Laughton Training and Sales is a busy riding, boarding and show facility located in Puslinch, Ontario, owned and operated by Tessa Laughton. After a successful summer teaching clients and travelling with a large group of riders to local shows, business – and life as Tessa and her crew knew it – ground to a sudden, shocking halt with the appearance of a small lump and a diagnosis of strangles.

Strangles is a highly contagious respiratory disease of horses and other equids caused by a Streptococcus equi bacterium. Symptoms include fever, nasal discharge and enlarged lymph nodes under the jaw, causing difficulty swallowing and breathing. Infected nodes can rupture into the guttural pouches in a horse’s head under its ears and drain out though the nasal passages.

While strangles is most often contracted through close contact with an infected horse, contaminated buckets, fences, halters, equipment or even humans can aid the spread, and the bacteria can survive for a month. As a result, aggressive biosecurity protocols must be put in place which include sterilizing surfaces and isolating and testing animals.

This is Tessa’s account of this lengthy, stressful (and expensive) experience.

 

A quarantine sign

The Timeline

Sept. 4 – We get home from the Angelstone Silver Series 5 show, everything seems great and we are planning and excited for the 25 members of our team qualified for the playoffs at the end of the month.

Sept. 5 – Bailey, a six-year-old Thoroughbred mare, gets a lump on her chin. The vet is called in immediately and the farm is put on lockdown just in case. Bailey is not on the competitive team, has not left our property, was tested for strangles and quarantines prior to arriving at our farm in the spring, and has been on private turnout previous to displaying symptoms, which gives us hope that we will be able to keep this isolated.

Sept. 6 – We get the dreaded result back… patient zero is positive on the strangles PCR test. Our entire farm and lesson program is put ON HOLD and the horses put in a strict lockdown; wherever they are at the moment they are locked in place. This means that if they are in a stall they stay put, or if outside in a paddock they stay there, rain or shine.

I decide I am going public. I am not embarrassed we got this, nor do I think it’s right to “hide it.” It is active in Ontario and people need to know we are taking it seriously. So I type up the post and send it live immediately. The response was wonderful from the equine community. The support and love we received was unlike anything I expected. Here is where I started the hashtag #StopTheStigma. So many barn owners are ashamed or want to hide it. Why? It’s no one’s fault.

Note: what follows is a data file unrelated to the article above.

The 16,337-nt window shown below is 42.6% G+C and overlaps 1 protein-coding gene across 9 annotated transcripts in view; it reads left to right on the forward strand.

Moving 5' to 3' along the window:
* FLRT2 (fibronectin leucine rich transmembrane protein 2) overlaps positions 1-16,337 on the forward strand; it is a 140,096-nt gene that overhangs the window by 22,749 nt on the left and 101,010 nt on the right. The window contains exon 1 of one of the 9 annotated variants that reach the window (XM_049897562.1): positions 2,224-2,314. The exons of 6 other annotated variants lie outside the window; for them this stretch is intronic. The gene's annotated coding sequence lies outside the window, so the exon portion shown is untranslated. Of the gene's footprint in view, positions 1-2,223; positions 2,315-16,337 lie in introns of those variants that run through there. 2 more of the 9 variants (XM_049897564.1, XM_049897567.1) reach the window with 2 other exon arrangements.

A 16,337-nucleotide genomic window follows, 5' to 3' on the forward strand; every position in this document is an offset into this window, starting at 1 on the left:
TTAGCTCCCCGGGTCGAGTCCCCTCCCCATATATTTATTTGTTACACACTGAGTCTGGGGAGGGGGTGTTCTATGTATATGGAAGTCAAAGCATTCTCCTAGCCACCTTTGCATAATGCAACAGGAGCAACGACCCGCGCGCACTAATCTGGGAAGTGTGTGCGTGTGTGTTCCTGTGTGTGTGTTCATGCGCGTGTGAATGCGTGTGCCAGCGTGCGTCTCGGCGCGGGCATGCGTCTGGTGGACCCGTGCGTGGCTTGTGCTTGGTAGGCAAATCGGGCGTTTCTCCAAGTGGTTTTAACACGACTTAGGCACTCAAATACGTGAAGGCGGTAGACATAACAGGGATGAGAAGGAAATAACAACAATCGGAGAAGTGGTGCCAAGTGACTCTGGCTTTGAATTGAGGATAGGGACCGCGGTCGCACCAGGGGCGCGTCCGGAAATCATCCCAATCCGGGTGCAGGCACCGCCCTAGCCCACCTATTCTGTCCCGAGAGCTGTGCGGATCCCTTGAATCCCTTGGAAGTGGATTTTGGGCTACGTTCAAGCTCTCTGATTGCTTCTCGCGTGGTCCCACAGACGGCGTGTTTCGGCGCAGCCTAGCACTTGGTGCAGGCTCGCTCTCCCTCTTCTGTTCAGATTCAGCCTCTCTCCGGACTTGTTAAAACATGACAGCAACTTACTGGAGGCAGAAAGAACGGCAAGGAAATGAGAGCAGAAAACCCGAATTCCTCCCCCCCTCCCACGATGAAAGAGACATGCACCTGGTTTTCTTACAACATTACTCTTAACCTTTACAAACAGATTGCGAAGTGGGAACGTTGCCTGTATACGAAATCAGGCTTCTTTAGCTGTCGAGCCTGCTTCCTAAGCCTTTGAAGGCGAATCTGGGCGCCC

Two people performing a test on a horse.

Performing a nasal flush. (photo courtesy Tessa Laughton)

Sept. 7 – We set up the zones on the farm:

GREEN = no symptoms, no direct contact with patient zero (Bailey)
YELLOW = possible contact with patient zero (in a lesson, or as pasture-mate)
AMBER = swollen lymph nodes, no fever, but no positive test result yet
RED = positive result, or abscess formed, or fever.

Sept. 8 – Entire day is dedicated to posting zone signs, scrubbing the barn with Virkon (a disinfectant with virucidal, bactericidal and fungicidal properties), removing all bits off bridles of academy horses, removing all hay nets from stalls to be washed, blankets, saddle pads, blankets. Number of laundry loads? No exaggeration – 40!

A team of LTS volunteers (boarders, parents, lesson riders) come up and start gutting all stalls. We threw out all shavings, all hay in their nets, all hay in their big feeders outside, all went to the muck pile. We did not know where the bacteria was and were taking zero chances. A loss of about $500 in hay alone.

Added in the #LTSstrong hashtag. We at LTS have a wonderful barn family and community, and these types of struggles are what bring our bonds tighter or some will leave… some clients will not wait this out.

Sept. 12 – We do PCR tests (swab up nostril) and received negative cultures (2) on Bailey (patient zero with abscesses on her face) but positive PCR. All others tested (2) at this time, negative, but still suspicious as they were Bailey’s direct pasture-mates.

Sept. 18 – 25 nasal flushes (tests) done with Dr. Kim Kalteis from Ferguson Equine (I do want to say she has been amazing, so supportive, informative and checking in even during off hours like evenings, weekends, etc.)